Activism, Policy Focus Leads to School Board Post for Sagastume

Alumni; Community Engagement; Social Work

Robert Sagastume’s life journey began in Honduras and proceeded to the U.S. and the Brown School, where his talents and training led to work and the opportunity to realize an early dream: Being elected to a big-city School Board.

An undocumented immigrant who came with his mother to the U.S. from Honduras at the age of 12, Sagastume, MSW/MSP ’19, eventually became a naturalized citizen and moved from his home in Kansas City to St. Louis, where he specialized in nonprofit management and policy at the Brown School.  “I have always been super interested in how systems work and the impact they have in communities,” he said. “The Brown School allowed me to refine some of the skills I had and gave me the platform to hone my expertise in education and policy.” 

Sagastume was a practicum student at the school’s Clark-Fox Policy Institute (CFPI) and 2018 CFPI Graduate Policy Scholar. CFPI Director Gary Parker said Sagastume’s journey reflects the potential of utilizing acquired knowledge and skills to enact real change.

“Witnessing Robert’s growth and commitment to equity and education while a practicum student at the institute was truly a privilege. His dedication serves as a reminder of the difference one individual can make,” Parker said.

Sagastume worked for the Scholarship Foundation of St. Louis as a student advisor before returning to Kansas City in a similar role. Now, he is a senior family college prep program advisor with the Hispanic Development Fund of the Greater Kansas City Community Foundation. He provides family and academic advising support centered on students who’ve completed their high school studies and are seeking opportunities in postsecondary education and alternative pathways.  

He had always hoped to join the School Board and put his policy training into practice, and last summer he saw his chance. A member of the Kansas City School Board resigned, and Sagastume became one of two write-in candidates for the position with less than three weeks to go before the election. “I canvassed every day listening to community members and helped them understand why I was running,” he said. “My district has the highest percentage of immigrants, and we did need to talk about equity and inclusion on the Board.” His campaign was a success and Sagastume, sworn in in June, is now voicing community concerns as an elected member of the Board.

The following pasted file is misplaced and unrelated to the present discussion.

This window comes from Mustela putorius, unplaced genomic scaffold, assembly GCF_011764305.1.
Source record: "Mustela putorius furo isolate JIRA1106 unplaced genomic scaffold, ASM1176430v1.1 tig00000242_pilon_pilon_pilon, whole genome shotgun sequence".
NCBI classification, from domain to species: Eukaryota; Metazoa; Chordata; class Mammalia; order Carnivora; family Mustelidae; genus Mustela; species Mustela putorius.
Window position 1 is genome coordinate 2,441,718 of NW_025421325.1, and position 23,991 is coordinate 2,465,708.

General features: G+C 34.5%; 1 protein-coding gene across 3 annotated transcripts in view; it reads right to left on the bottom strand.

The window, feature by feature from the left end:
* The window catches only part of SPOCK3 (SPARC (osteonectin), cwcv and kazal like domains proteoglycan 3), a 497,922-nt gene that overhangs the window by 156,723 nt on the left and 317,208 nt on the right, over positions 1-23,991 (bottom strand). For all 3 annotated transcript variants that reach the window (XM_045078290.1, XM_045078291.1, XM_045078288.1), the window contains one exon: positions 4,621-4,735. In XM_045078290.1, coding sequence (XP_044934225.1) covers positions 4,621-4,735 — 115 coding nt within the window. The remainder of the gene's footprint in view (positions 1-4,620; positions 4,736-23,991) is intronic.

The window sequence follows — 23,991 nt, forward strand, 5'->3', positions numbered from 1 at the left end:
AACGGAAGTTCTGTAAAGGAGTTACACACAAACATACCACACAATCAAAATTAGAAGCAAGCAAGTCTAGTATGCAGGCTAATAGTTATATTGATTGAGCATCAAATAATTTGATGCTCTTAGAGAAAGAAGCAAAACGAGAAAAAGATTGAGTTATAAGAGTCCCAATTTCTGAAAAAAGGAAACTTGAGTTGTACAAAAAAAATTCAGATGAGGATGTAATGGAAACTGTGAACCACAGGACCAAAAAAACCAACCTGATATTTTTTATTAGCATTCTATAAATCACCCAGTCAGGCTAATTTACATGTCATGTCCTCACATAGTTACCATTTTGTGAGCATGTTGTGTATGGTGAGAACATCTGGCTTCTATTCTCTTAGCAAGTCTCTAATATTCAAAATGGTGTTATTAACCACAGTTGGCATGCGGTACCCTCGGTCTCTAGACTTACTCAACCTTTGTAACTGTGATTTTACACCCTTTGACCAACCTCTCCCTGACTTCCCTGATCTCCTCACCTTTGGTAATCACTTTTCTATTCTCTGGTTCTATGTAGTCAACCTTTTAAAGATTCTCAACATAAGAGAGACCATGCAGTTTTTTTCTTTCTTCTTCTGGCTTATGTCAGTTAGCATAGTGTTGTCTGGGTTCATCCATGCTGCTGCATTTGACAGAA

Social media post celebrating Sagastume’s win.

“I want to make sure our communities are included in conversations about education,” he said.  “Understanding and overcoming my own barriers and limited resources motivated me to help others do the same. When I decided to go to college I was undocumented, and one of the things that I’ve learned is that there are systems in place and we can create changes if we prepare ourselves. I’m Latino, but I want to represent all immigrants in my district, not just Latinos.”

“The school board is at the core of what I’m fighting for; access to education, but also equitable policies, to create more impact,” he said. The possibilities are apparent in his own family.  As the only one of eight children to go to college, he became something of a model for younger family members – his nephews and nieces are now in college. “It’s really nice to be able to inspire others and give them the resources and tools that they need,” he said.

Working with students motivated him to run for the School Board to address challenges immigrants are constantly facing:  language gaps, a lack of understanding of available resources, and making sure there’s someone around who looks and sounds like them, he said.

“It’s truly given me a lens of understanding the why of some challenges, and I’m seeing how the why impacts the community,” he said.

Wherever his career leads, Sagastume says, he’ll remember those who helped him early on

“I am here doing what I’m doing because I’ve always had a group of people who have believed in my dreams,” he said. With their support, and the support of schools like the Brown School I was able to push myself into places I wouldn’t have gone otherwise.”